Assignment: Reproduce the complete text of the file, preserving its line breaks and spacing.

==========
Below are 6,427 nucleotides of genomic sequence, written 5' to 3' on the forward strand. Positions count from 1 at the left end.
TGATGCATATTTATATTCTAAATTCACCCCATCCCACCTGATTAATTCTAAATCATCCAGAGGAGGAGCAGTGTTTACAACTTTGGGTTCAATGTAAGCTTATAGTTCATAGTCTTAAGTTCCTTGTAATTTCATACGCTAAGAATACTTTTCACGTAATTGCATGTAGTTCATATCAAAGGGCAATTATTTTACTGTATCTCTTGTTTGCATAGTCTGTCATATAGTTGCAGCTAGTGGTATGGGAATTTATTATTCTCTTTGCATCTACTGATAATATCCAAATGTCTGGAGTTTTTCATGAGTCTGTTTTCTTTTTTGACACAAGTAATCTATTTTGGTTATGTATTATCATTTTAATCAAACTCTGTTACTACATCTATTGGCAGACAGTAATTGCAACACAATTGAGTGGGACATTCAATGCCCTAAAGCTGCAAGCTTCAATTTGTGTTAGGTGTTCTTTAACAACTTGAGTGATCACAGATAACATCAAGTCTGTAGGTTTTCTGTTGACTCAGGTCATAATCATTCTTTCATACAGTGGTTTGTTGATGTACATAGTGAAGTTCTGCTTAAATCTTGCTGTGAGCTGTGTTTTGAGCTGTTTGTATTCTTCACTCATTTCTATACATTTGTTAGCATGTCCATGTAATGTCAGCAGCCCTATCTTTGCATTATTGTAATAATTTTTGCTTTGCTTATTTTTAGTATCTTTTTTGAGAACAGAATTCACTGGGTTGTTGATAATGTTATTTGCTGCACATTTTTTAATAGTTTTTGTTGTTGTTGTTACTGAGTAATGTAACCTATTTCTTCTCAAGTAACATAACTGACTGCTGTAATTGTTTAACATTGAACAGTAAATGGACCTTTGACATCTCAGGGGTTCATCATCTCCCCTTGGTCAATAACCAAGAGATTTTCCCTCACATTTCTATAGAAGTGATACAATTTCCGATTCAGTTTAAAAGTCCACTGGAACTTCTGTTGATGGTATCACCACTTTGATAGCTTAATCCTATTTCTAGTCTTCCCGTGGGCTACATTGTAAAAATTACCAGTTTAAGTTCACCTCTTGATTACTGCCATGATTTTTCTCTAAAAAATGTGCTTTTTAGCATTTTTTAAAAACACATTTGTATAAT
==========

Below are 6,427 nucleotides of genomic sequence, written 5' to 3' on the forward strand. Positions count from 1 at the left end.
TGATGCATATTTATATTCTAAATTCACCCCATCCCACCTGATTAATTCTAAATCATCCAGAGGAGGAGCAGTGTTTACAACTTTGGGTTCAATGTAAGCTTATAGTTCATAGTCTTAAGTTCCTTGTAATTTCATACGCTAAGAATACTTTTCACGTAATTGCATGTAGTTCATATCAAAGGGCAATTATTTTACTGTATCTCTTGTTTGCATAGTCTGTCATATAGTTGCAGCTAGTGGTATGGGAATTTATTATTCTCTTTGCATCTACTGATAATATCCAAATGTCTGGAGTTTTTCATGAGTCTGTTTTCTTTTTTGACACAAGTAATCTATTTTGGTTATGTATTATCATTTTAATCAAACTCTGTTACTACATCTATTGGCAGACAGTAATTGCAACACAATTGAGTGGGACATTCAATGCCCTAAAGCTGCAAGCTTCAATTTGTGTTAGGTGTTCTTTAACAACTTGAGTGATCACAGATAACATCAAGTCTGTAGGTTTTCTGTTGACTCAGGTCATAATCATTCTTTCATACAGTGGTTTGTTGATGTACATAGTGAAGTTCTGCTTAAATCTTGCTGTGAGCTGTGTTTTGAGCTGTTTGTATTCTTCACTCATTTCTATACATTTGTTAGCATGTCCATGTAATGTCAGCAGCCCTATCTTTGCATTATTGTAATAATTTTTGCTTTGCTTATTTTTAGTATCTTTTTTGAGAACAGAATTCACTGGGTTGTTGATAATGTTATTTGCTGCACATTTTTTAATAGTTTTTGTTGTTGTTGTTACTGAGTAATGTAACCTATTTCTTCTCAAGTAACATAACTGACTGCTGTAATTGTTTAACATTGAACAGTAAATGGACCTTTGACATCTCAGGGGTTCATCATCTCCCCTTGGTCAATAACCAAGAGATTTTCCCTCACATTTCTATAGAAGTGATACAATTTCCGATTCAGTTTAAAAGTCCACTGGAACTTCTGTTGATGGTATCACCACTTTGATAGCTTAATCCTATTTCTAGTCTTCCCGTGGGCTACATTGTAAAAATTACCAGTTTAAGTTCACCTCTTGATTACTGCCATGATTTTTCTCTAAAAAATGTGCTTTTTAGCATTTTTTAAAAACACATTTGTATAAT